Semantic problem with KiCad component treatment?

I am thinking of raising this as an issue. Before I do that I would like some feedback.

The following is a small section of the XML file for a schematic:

   <comp ref="TP4">
      <libsource lib="Connector" part="TestPoint_SMD_2.0mm" description="test point"/>
    <comp ref="U1">
      <libsource lib="Regulator_Switching" part="MAX17632AATE+" description="4.5V to 36V, 2A, High-Efficiency, Synchronous Step-Down DC-DC Converter"/>
    <comp ref="C8">
      <value>0.1 uF</value>
      <libsource lib="Device" part="C" description="Unpolarized capacitor"/>

I have removed a few lines that are not relevant to this discussion. This is indicated by "...".

The listing shows three types of components:

  • A PCB test point fabricated purely by etching the board (not a real part you purchase)
  • An integrated circuit (MAX17632AATE+)
  • A capacitor (C8)

The question is: What part number do I order?

Well, the test point should not be ordered. This is easy to manage in the schematic by turning off inclusion in the BOM. No need to discuss ordering this part.

In the real world the integrated circuit does not have a “value”. The capacitor does. However, they are both identified by the <value> field. There is no place for a real part number in either part. The capacitor consumes the <value> appropriately. If I wanted to have an orderable part number I would have to do one of two things:

  • Add a custom part_number field to every component
  • Create a new library where every single part is named using the orderable part number

This is where I think there’s a semantic problem in KiCad. The <value> field is being used for <part_number>. Value does not mean part number and it confuses and complicates things when dealing with the BOM.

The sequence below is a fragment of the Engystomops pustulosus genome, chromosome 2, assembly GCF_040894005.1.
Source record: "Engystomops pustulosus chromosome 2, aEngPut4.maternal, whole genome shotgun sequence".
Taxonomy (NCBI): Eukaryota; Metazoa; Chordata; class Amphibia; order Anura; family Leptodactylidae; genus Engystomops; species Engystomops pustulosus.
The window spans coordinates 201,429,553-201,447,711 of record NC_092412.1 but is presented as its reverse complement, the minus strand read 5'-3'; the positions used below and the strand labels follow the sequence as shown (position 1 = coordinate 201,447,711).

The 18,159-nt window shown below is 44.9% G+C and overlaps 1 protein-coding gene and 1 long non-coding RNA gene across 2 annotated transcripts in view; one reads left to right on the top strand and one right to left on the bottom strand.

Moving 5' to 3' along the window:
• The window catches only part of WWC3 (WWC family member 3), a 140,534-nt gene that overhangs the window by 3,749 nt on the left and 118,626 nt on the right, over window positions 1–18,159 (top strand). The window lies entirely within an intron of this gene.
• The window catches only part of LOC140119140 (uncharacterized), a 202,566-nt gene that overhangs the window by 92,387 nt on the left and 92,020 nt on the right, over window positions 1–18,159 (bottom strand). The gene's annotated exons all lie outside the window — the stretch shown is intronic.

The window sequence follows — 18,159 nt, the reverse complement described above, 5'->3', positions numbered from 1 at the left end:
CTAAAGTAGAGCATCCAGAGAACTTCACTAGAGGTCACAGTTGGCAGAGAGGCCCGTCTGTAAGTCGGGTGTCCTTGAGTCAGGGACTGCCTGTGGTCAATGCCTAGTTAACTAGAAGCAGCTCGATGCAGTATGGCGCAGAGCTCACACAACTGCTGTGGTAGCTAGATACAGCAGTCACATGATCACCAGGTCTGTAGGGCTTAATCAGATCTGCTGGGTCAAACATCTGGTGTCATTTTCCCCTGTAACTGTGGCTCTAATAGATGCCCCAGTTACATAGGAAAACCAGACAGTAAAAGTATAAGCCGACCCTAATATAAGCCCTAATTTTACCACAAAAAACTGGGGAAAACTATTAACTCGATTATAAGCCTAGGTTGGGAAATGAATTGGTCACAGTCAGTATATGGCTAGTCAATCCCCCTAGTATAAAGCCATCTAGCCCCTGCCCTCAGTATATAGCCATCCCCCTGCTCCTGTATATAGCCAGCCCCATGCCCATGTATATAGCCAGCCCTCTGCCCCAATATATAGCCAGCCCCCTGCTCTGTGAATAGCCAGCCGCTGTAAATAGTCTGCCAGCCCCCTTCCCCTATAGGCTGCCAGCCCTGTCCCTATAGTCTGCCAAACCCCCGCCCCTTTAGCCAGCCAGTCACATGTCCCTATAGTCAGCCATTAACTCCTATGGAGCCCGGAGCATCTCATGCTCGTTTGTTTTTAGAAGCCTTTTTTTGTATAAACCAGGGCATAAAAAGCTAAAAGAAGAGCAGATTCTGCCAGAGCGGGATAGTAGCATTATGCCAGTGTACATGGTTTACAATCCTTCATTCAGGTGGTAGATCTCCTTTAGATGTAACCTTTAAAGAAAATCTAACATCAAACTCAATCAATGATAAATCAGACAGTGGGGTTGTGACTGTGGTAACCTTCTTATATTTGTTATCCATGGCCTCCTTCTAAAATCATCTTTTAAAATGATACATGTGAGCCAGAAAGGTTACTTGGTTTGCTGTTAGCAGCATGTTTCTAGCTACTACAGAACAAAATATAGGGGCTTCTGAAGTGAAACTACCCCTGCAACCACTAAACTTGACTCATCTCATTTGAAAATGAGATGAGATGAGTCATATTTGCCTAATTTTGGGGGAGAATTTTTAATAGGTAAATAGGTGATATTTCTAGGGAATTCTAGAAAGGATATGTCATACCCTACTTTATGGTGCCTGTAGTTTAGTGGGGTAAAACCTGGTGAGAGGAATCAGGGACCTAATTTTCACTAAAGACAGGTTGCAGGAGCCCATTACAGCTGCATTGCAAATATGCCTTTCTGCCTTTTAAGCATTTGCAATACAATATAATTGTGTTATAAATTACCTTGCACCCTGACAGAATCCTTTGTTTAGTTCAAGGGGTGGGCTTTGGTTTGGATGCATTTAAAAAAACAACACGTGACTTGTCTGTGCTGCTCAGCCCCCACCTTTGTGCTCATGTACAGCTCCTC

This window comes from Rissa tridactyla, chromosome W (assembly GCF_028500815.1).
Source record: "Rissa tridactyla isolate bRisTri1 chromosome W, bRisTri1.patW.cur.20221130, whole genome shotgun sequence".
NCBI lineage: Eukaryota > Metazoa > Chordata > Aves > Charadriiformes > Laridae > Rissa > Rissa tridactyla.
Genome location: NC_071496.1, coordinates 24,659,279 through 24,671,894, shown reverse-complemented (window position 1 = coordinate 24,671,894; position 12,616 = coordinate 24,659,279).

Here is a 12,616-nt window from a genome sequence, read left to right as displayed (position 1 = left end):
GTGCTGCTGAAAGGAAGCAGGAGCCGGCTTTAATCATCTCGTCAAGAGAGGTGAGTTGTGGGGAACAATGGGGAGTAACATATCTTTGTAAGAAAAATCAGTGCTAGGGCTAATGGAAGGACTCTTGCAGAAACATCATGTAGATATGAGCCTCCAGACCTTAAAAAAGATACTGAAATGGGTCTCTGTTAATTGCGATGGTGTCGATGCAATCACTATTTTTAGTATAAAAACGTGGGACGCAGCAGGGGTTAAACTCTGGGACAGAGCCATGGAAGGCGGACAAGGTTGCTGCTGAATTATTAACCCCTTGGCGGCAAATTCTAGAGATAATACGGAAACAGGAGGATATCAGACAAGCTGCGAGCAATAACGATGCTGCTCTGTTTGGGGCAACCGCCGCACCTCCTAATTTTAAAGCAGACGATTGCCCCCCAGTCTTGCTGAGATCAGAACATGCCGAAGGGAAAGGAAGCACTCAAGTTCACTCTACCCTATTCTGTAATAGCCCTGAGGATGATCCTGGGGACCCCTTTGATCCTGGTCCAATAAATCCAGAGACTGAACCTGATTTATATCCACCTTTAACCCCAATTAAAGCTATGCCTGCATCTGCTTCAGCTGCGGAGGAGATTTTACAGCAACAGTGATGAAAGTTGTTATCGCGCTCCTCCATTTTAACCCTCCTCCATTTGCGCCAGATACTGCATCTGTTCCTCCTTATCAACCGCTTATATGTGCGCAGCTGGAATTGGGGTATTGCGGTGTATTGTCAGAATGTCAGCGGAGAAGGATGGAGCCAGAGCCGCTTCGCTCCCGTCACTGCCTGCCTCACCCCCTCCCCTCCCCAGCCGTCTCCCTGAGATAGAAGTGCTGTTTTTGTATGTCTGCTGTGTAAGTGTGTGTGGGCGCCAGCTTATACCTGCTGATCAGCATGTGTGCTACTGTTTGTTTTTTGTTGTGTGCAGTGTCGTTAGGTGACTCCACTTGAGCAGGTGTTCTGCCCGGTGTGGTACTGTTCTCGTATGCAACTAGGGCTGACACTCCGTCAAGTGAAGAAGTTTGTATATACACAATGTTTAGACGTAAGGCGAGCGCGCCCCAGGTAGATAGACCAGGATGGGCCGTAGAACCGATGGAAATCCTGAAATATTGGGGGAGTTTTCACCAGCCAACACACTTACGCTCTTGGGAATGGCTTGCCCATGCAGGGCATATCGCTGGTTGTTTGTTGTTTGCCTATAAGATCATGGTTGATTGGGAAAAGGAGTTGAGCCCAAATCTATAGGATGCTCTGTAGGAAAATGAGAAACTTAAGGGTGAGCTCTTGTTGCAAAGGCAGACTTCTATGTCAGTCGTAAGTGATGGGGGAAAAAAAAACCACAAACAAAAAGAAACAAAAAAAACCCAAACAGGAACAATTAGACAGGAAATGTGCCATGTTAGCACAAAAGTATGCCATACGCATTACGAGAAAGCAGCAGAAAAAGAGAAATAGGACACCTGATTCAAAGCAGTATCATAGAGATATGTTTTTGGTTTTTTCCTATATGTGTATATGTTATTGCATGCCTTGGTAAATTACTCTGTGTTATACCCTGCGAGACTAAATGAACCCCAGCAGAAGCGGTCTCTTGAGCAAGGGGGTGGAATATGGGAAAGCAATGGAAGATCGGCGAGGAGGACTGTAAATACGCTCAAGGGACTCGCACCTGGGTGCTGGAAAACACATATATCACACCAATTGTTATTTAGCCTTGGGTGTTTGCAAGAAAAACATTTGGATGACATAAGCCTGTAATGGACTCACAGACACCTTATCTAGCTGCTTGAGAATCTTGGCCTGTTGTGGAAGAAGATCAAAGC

This would be no different if we also decided to encode no-place into the value field by appending something like “NP” to the value rather than having a dedicated --and semantically correct-- field, as seen in the schematic file source code:

  (symbol (lib_id "Connector:TestPoint_SMD_2.0mm") (at 93.98 104.14 0) (unit 1)
    (in_bom yes) (on_board yes)

Here in_bom clearly conveys the semantics and does not misuse the value field.

In short, I think KiCad needs a semantically correct part number field. This is, and perhaps a GUID could be used to link to a future database-driven approach to libraries.

Value field should be left alone. If you change the semantics of that you mess up all those PCBs where the component value is on the silk screen.

What so difficult about adding a part number field? When I wanted to try PCBA by JLCPCB I added a field LCSC in the project settings, then used the Field Editor to to populate this field for the components I wanted placed and soldered. Then I used a JLCPCB specific converter script to copy the field contents into the BOM.

No need to edit any symbol library. I would have to make my own copy for a writable library.

In future you could imagine a UI that would let you do a parametric search to add the part number based on what’s suitable and available in the database you use.

For one board with a few dozen components. No big deal.

As a plan going forward. Manually adding a new field to every single part is a bad idea. The parts need to make it onto the schematic ready to go. Adding fields by hand at the schematic level is a formula for disaster. To be consistent one would have to add this field to every single part.

BTW, the value field can stay just that. A semantically correct part_number field would be an easy path for a future upgrade (7.0). Old designs should not break if done correctly.